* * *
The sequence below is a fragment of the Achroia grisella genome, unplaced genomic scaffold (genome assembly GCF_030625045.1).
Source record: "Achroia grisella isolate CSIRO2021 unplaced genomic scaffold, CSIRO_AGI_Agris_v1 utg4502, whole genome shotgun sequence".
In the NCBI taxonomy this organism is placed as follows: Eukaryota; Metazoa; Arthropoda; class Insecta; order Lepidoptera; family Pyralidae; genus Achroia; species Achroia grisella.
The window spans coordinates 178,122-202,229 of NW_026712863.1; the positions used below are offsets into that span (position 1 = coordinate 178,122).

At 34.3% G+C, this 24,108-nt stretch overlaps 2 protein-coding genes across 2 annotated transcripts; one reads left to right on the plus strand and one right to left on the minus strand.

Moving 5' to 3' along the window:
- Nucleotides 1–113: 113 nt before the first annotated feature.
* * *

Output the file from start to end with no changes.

The sequence below is a fragment of the Achroia grisella genome, unplaced genomic scaffold (genome assembly GCF_030625045.1).
Source record: "Achroia grisella isolate CSIRO2021 unplaced genomic scaffold, CSIRO_AGI_Agris_v1 utg4502, whole genome shotgun sequence".
In the NCBI taxonomy this organism is placed as follows: Eukaryota; Metazoa; Arthropoda; class Insecta; order Lepidoptera; family Pyralidae; genus Achroia; species Achroia grisella.
The window spans coordinates 178,122-202,229 of NW_026712863.1; the positions used below are offsets into that span (position 1 = coordinate 178,122).

At 34.3% G+C, this 24,108-nt stretch overlaps 2 protein-coding genes across 2 annotated transcripts; one reads left to right on the plus strand and one right to left on the minus strand.

Moving 5' to 3' along the window:
- Nucleotides 1–113: 113 nt before the first annotated feature.